Fast fashion in Bangladesh: why boycotting it isn’t simple

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An industry responsible for the majority of the nation’s exports, here’s why boycotting fast fashion in Bangladesh isn’t as easy as it seems.

In April 2005, 64 people were killed and about a hundred were injured when a garment factory building collapsed in Dhaka. In December 2010, a fire at a factory supplying global retailers killed 26 people and injured over a hundred. In November 2012, another fire at a factory killed about 112 workers and injured more than 150. However, the deadliest disaster in the garment industry was yet to happen.

On April 24, 2013, the eight-story Rana Plaza building outside Dhaka, Bangladesh, collapsed, killing more than 1,138 people and injuring 2,600 others. At the time, the building housed five garment factories that manufactured goods for major retail companies in Europe and North America. The tragedy shook the country’s garments industry, the second-largest in the world behind China, with four million workers. The disaster in Bangladesh has come to be the most potent symbol of how fast fashion chains lose control of their supply chains as they offshore manufacturing in the pursuit of lower costs.

“Mainly, we are cheap labour — that is why we are scared; we need money, we need to survive,” says Nazma Akter, who began work as a seamstress in a Bangladeshi factory aged just 11 and now runs the Sommilito Garments Sramik Federation trade union. Akter and millions of others who work in retail-manufacturing factories are often helpless and have their human rights violated daily by working in such factories. But they have no other option, as they need to work there in order to keep earning income.

Multinational companies can easily exploit the readily available labour in Bangladesh by providing extremely poor working conditions and low incomes in their factories. But the $28 billion garments industry is a source of vast amounts of tax revenue for the government of Bangladesh and provides employment for many millions of Bangladeshis. It accounts for a whopping 81% of the country’s exports. So the government taking any action against such corporations means risking the loss of all the benefits of hosting them in the first place. Hence, through the use of such economic means, multinationals are able to erode state sovereignty and coerce developing nations such as Bangladesh into doing what it wants for the sake of economic security.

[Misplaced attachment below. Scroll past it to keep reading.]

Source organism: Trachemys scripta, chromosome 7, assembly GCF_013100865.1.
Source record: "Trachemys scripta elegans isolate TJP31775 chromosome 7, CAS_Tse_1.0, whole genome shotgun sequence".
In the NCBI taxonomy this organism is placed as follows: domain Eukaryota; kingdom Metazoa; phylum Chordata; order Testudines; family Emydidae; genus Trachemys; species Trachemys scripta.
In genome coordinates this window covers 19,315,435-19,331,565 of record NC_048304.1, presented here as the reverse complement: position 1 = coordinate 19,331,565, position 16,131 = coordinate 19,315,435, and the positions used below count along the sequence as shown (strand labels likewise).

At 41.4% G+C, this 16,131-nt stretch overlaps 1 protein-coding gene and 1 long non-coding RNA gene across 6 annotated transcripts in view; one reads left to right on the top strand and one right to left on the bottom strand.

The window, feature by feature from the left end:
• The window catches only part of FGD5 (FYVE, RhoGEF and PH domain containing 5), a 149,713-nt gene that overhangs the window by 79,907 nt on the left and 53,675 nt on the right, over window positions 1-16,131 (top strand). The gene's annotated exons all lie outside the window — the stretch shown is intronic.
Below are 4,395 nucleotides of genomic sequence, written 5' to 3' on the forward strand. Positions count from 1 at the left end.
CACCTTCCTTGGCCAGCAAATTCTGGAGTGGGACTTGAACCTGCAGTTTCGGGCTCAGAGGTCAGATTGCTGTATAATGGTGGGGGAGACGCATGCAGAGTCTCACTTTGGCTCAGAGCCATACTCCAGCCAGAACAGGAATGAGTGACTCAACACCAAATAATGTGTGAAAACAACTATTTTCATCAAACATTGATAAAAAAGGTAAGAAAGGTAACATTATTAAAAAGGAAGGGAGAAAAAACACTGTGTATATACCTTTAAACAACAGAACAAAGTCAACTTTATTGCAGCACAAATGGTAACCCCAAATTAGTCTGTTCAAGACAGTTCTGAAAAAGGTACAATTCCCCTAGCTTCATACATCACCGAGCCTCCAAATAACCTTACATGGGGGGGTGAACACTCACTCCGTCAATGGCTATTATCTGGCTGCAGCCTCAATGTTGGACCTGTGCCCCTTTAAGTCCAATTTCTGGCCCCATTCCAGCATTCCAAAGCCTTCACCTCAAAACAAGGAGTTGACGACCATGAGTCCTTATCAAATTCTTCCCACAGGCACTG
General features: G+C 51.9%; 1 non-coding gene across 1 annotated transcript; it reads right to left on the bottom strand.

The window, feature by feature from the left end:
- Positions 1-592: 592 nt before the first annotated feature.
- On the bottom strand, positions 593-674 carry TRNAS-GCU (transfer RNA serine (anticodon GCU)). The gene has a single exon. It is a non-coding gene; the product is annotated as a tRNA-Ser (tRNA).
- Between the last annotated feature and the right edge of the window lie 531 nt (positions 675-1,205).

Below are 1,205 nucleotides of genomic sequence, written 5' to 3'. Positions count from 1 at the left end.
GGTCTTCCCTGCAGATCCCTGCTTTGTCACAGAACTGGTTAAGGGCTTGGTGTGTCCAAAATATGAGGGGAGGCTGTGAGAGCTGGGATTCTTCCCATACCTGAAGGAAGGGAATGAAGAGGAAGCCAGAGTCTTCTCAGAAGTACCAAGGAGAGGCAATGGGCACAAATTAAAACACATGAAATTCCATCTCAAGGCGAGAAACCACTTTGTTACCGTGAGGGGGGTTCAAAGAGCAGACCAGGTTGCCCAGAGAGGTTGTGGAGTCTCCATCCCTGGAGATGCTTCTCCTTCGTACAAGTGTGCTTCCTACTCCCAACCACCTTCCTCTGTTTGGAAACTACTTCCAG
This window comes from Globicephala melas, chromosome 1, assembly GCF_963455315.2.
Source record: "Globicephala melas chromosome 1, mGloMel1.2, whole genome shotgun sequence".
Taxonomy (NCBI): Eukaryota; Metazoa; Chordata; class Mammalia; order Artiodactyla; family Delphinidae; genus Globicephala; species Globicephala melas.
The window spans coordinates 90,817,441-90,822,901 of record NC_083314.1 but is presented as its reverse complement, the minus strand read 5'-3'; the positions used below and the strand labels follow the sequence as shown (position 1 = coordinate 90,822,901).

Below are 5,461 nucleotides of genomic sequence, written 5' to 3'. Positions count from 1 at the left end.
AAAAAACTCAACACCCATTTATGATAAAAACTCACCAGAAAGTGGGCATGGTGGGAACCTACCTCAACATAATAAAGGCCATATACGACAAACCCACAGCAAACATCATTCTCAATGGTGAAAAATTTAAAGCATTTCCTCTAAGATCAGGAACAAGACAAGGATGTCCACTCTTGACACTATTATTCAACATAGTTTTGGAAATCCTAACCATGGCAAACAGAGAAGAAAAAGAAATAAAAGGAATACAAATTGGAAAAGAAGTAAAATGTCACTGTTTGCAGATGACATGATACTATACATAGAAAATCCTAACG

Furthermore, one of the industry’s big headaches has been the practice of subcontracting, where the main contractor hires additional individuals or companies called subcontractors to help complete a project. In the case of Bangladesh and other developing states, major retail companies have a long chain of subcontractors who are employed in the hosting state. Hence, there is a very minimal amount of physical presence of the actual corporation in their manufacturing factories. And so companies can often get away with the provision of poor working conditions and practices as they can blame it on their subcontractors and not take any accountability for the damage caused.

Fast fashion’s dirty secret has been out for a while, we all know it uses unethical labour practices but is also unsustainable for the environment. So what can we as consumers do about it? Boycotting the industry seems like the logical way to go about it. But this problem has many dimensions, and boycotting it may only serve to solve it from a surface level.

Many saw the pandemic as a good example to show that long supply chains of fast fashion are unnecessary; if we can live a few months without buying a new top or jeans then it can surely be done for longer. But on the other side of the world, garment workers suffered.

In March alone, 864.17 million pieces worth $2.81 billion were cancelled from Bangladeshi garment factories. These pieces were produced and ready to be shipped, but corporations decided to cancel their orders and the workers who made their product were left unpaid. Millions of workers were forcibly unemployed and had to migrate back to their villages or slums with empty pockets. In discussions regarding the negative impact of fast fashion, the narrative of garment workers in developing countries like Bangladesh is too often left out.

As a Bangladeshi, I’m deeply torn. This industry has hurt millions of my people, they work in horrible conditions for a barely livable wage. But without it, my country would be in shambles. We’re too dependant on it and would not be able to recover if the fast fashion industry were to collapse in Bangladesh.

If the pandemic proved anything to me, it is that garment workers can no longer be silenced. They are a key stakeholder in the issue, and the multi-billion dollar fast fashion industry must invest not only in research and development for their production and shipping to become more environmentally sustainable, but also allow the workers to work in good, hygienic conditions with decent incomes.

Read our story on whether Primark deserves its fast fashion question mark.

Nameera Armin
Nameera Armin
Nameera is a freelance writer for The Vegan Review and a political science and economics student in McGill University. Originally from Bangladesh, Nameera's concerns toward climate change began at an early age as she grew up seeing it's devastating effects on the rural communities of her country. Her passions lie in social justice, sustainability and food. For her, the kitchen is a space for experimenting with different cuisines and culinary landscapes. She believes in learning from different cultures and passing on her knowledge to everyone she possibly can!